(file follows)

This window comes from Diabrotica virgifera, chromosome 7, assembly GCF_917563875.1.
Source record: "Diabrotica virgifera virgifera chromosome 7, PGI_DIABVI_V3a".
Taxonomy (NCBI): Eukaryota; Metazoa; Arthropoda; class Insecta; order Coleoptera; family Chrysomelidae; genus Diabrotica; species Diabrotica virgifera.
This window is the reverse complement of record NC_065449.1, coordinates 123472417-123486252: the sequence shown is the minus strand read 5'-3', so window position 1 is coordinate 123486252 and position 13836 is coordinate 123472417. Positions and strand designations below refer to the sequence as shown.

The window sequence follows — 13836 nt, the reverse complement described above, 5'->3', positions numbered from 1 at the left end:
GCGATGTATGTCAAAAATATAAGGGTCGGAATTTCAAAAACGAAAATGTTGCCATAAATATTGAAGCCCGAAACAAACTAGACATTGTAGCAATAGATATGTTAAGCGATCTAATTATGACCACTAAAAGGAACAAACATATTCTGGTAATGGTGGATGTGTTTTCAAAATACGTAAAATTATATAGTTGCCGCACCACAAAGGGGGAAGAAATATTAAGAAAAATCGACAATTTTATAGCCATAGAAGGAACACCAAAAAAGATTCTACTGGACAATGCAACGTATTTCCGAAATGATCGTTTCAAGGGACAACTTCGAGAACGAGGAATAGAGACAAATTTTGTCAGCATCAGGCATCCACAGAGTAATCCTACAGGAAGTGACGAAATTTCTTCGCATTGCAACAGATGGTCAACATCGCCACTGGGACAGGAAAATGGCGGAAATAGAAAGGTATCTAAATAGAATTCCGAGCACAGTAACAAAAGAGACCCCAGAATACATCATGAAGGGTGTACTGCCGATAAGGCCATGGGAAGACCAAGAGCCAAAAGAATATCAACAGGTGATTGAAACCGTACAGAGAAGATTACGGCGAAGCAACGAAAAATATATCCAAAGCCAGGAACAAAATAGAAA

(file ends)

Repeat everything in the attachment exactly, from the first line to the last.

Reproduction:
This window comes from Diabrotica virgifera, chromosome 7, assembly GCF_917563875.1.
Source record: "Diabrotica virgifera virgifera chromosome 7, PGI_DIABVI_V3a".
Taxonomy (NCBI): Eukaryota; Metazoa; Arthropoda; class Insecta; order Coleoptera; family Chrysomelidae; genus Diabrotica; species Diabrotica virgifera.
This window is the reverse complement of record NC_065449.1, coordinates 123472417-123486252: the sequence shown is the minus strand read 5'-3', so window position 1 is coordinate 123486252 and position 13836 is coordinate 123472417. Positions and strand designations below refer to the sequence as shown.

The window sequence follows — 13836 nt, the reverse complement described above, 5'->3', positions numbered from 1 at the left end:
GCGATGTATGTCAAAAATATAAGGGTCGGAATTTCAAAAACGAAAATGTTGCCATAAATATTGAAGCCCGAAACAAACTAGACATTGTAGCAATAGATATGTTAAGCGATCTAATTATGACCACTAAAAGGAACAAACATATTCTGGTAATGGTGGATGTGTTTTCAAAATACGTAAAATTATATAGTTGCCGCACCACAAAGGGGGAAGAAATATTAAGAAAAATCGACAATTTTATAGCCATAGAAGGAACACCAAAAAAGATTCTACTGGACAATGCAACGTATTTCCGAAATGATCGTTTCAAGGGACAACTTCGAGAACGAGGAATAGAGACAAATTTTGTCAGCATCAGGCATCCACAGAGTAATCCTACAGGAAGTGACGAAATTTCTTCGCATTGCAACAGATGGTCAACATCGCCACTGGGACAGGAAAATGGCGGAAATAGAAAGGTATCTAAATAGAATTCCGAGCACAGTAACAAAAGAGACCCCAGAATACATCATGAAGGGTGTACTGCCGATAAGGCCATGGGAAGACCAAGAGCCAAAAGAATATCAACAGGTGATTGAAACCGTACAGAGAAGATTACGGCGAAGCAACGAAAAATATATCCAAAGCCAGGAACAAAATAGAAA